Article on the bundling of (un-)sustainable practices published

Article can be found here.



In the face of intensifying socio-ecological crisis phenomena, a public and academic discourse of urgency has developed with regard to the sustainable transformation of lifestyles. However, in reality, individuals prove resistant to normative calls for more sustainable consumption and consumption patterns often remain inconsistent across different domains of everyday life. A variety of relatively well-studied causes exist for this (e.g., behavioral lock-ins or motivational goal conflicts). Nevertheless, it remains crucial to empirically investigate questions such as: Between which everyday domains are relations of congruence or incongruence particularly pronounced? And how do these relations differ with sociodemographic variables?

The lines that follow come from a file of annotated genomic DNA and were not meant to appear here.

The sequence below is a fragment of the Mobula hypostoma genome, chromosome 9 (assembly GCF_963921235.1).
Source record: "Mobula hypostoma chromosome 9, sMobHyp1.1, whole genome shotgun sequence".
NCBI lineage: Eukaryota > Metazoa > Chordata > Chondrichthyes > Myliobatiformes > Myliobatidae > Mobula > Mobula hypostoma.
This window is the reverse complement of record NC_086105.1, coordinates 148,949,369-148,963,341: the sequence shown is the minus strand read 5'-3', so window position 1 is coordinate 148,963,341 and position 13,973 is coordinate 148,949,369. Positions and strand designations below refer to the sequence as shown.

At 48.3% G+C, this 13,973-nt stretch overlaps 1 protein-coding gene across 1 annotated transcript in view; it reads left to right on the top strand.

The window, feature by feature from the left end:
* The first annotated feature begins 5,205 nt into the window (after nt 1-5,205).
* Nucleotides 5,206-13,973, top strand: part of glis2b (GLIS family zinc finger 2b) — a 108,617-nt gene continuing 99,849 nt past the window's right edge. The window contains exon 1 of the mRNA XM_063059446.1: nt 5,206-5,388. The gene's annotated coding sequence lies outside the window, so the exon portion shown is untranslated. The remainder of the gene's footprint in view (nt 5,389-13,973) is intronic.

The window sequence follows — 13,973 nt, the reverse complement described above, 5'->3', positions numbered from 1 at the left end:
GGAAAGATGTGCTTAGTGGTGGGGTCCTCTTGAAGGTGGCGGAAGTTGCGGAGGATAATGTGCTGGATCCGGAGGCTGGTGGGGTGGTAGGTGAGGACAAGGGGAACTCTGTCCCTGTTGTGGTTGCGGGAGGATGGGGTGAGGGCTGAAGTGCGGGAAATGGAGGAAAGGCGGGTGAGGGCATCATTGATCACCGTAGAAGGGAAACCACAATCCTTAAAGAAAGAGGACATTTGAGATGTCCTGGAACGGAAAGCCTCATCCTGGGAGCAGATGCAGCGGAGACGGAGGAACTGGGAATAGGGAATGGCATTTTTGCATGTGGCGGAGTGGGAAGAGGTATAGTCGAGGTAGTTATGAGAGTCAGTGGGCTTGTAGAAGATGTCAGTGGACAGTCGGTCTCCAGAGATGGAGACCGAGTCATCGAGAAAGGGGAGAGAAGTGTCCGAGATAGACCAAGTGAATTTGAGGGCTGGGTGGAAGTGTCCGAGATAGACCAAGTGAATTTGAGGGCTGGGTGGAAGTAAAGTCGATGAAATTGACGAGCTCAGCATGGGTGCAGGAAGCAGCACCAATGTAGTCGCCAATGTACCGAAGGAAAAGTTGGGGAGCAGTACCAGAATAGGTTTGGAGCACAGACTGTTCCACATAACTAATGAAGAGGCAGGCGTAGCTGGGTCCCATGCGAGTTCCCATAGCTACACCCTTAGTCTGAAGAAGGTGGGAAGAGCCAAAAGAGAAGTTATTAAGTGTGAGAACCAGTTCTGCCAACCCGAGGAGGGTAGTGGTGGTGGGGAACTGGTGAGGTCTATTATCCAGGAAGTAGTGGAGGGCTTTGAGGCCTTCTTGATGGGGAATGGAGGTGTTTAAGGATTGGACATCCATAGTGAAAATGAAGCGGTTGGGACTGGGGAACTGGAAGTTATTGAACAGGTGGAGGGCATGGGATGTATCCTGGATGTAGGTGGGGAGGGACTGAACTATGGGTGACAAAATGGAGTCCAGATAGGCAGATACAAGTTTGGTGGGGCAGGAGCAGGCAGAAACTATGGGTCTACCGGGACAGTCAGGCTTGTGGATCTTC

Starting from a practice theoretical perspective on everyday life, I present empirical findings on the clustering of (un-)sustainable everyday practices in the fields of energy, food, and mobility. Drawing on population representative survey data from the German cities of Muenster and Stuttgart (n = 2005), I identify six distinct clusters of (un-)sustainable practice patterns by combining a multiple correspondence analysis and a hierarchical cluster analysis. Furthermore, I show how these clusters relate to sociodemographic characteristics. My overall analysis reveals that compartmentalization rather than congruence of (un-)sustainable everyday practices is the empirical norm. However, two clusters represent uniformly (un-)sustainable performances of practices but each only account for less than 10% of the surveyed population.